Charles Scudder House // 1844
Located in Brookline Village, this house on Linden Street is one of the oldest remaining from the Lindens Subdivision, the first of its type in the Village. The house was built for 24 year old Charles W. Scudder, a hardware merchant who worked in Downtown Boston. Scudder died in 1891 and the home was willed to his widow, Alicia, who died just a year later. The home is a great example of the Greek Revival style, with its pedimented gable, heavy cornice with frieze, columned porch, and pilaster cornerboards. The home was built before the train came to Brookline Village, so owners had to ride their coaches to Downtown Boston, a long distance back then.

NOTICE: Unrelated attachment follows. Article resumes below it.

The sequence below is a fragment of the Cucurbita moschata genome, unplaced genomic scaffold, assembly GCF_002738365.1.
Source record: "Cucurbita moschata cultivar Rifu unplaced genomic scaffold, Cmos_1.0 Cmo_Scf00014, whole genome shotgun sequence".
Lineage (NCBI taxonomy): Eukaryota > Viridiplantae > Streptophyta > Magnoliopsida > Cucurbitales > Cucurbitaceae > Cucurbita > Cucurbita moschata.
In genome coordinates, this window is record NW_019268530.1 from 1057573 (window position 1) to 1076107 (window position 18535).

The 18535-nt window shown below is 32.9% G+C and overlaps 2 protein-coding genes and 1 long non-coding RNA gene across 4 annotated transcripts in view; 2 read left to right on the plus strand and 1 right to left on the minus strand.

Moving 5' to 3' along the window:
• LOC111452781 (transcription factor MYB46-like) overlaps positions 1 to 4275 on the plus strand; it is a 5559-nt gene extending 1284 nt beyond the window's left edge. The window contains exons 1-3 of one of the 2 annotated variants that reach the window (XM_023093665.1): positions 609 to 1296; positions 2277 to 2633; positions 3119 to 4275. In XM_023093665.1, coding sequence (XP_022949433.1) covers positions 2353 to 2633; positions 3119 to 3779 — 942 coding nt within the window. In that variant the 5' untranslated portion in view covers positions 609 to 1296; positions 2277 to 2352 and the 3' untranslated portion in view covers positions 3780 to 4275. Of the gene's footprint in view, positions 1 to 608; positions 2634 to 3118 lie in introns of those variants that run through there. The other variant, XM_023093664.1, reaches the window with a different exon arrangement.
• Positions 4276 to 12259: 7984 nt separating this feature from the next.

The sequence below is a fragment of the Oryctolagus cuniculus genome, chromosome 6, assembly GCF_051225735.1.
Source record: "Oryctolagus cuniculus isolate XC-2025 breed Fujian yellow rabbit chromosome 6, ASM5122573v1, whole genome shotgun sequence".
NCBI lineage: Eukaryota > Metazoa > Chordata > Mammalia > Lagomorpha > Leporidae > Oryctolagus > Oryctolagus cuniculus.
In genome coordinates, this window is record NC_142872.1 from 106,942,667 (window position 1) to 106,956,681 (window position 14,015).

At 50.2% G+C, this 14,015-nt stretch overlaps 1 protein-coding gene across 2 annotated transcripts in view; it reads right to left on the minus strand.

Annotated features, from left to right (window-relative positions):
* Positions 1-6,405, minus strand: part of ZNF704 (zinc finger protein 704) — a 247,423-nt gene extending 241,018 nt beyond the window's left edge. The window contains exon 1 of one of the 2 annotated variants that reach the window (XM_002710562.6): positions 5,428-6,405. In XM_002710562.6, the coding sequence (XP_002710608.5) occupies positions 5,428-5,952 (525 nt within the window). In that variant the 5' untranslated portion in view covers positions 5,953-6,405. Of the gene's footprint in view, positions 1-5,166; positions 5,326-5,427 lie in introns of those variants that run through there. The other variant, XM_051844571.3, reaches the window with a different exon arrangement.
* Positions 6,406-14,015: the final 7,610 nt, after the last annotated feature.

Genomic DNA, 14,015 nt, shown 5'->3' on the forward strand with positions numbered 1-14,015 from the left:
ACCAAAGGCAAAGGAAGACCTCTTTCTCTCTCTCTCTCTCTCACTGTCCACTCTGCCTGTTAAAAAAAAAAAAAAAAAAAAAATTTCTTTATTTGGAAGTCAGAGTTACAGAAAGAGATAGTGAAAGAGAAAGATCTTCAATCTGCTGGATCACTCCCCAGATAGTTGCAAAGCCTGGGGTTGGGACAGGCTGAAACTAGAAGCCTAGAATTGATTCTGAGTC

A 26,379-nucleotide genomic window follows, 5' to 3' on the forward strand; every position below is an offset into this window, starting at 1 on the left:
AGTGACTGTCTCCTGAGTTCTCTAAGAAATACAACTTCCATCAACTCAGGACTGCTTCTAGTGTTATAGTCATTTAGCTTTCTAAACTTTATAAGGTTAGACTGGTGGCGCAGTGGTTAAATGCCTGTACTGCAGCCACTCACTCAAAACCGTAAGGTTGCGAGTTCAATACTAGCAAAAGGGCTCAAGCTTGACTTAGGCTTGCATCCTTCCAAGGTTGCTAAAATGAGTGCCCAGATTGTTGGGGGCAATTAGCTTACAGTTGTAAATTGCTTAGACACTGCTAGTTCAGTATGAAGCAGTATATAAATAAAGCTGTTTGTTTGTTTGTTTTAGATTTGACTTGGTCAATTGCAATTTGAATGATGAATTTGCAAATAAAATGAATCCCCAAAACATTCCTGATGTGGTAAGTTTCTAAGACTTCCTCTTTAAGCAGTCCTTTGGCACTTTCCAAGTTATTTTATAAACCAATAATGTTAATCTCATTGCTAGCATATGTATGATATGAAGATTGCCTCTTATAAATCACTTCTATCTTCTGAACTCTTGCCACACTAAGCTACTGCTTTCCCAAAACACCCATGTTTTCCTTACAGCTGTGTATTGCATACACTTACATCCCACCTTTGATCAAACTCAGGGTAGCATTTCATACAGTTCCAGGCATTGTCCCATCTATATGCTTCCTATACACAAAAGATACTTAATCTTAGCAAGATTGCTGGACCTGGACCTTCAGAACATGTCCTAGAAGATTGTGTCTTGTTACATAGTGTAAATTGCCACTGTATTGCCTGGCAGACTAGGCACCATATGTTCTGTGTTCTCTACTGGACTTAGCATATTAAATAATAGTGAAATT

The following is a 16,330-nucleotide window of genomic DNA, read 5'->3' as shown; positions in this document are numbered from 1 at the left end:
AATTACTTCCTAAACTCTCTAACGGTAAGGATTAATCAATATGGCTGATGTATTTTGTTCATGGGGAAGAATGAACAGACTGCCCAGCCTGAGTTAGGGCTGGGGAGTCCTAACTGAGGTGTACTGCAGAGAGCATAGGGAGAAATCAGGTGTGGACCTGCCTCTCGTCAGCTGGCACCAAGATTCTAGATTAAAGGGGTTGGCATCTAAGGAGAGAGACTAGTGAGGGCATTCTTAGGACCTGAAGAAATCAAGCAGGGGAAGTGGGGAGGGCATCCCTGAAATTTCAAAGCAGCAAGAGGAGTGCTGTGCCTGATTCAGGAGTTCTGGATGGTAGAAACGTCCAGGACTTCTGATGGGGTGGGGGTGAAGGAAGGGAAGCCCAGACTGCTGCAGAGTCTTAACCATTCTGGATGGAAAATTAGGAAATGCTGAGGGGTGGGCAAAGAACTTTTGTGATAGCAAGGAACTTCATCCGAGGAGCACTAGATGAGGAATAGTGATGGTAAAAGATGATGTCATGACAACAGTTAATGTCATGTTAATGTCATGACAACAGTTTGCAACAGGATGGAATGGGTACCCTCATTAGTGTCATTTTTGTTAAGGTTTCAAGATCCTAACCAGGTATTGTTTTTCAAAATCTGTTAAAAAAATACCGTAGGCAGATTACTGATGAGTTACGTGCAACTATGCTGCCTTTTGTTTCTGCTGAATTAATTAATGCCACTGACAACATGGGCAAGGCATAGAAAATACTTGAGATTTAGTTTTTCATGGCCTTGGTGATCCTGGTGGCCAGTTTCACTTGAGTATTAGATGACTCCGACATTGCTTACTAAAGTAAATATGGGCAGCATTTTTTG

Rhodes Block // 1905
Located at the prominent intersection of Harvard and Washington Streets in Brookline Village, the Rhodes Block commands the site with its almost cartoonish take on Georgian architecture. The structure was designed by architect William C. Collett for George Talbot, a major landowner in the Brookline Village area. As the two intersecting streets were widened for increased traffic at the turn of the century, he decided to raze the wood-frame buildings on the site and construct new, modern commercial blocks for lease. The design featured a brick building with storefronts at the chamfered corner. The eye-catching swan’s neck pediment which appears to be made of metal. The main tenant of the building was the Rhodes Brothers Company, a grocer who specialized in fresh fish, meats and produce. The building was occupied as a grocery store until the 1970s when it was occupied by a liquor store and is now a bank (which doesn’t really enhance the pedestrian realm).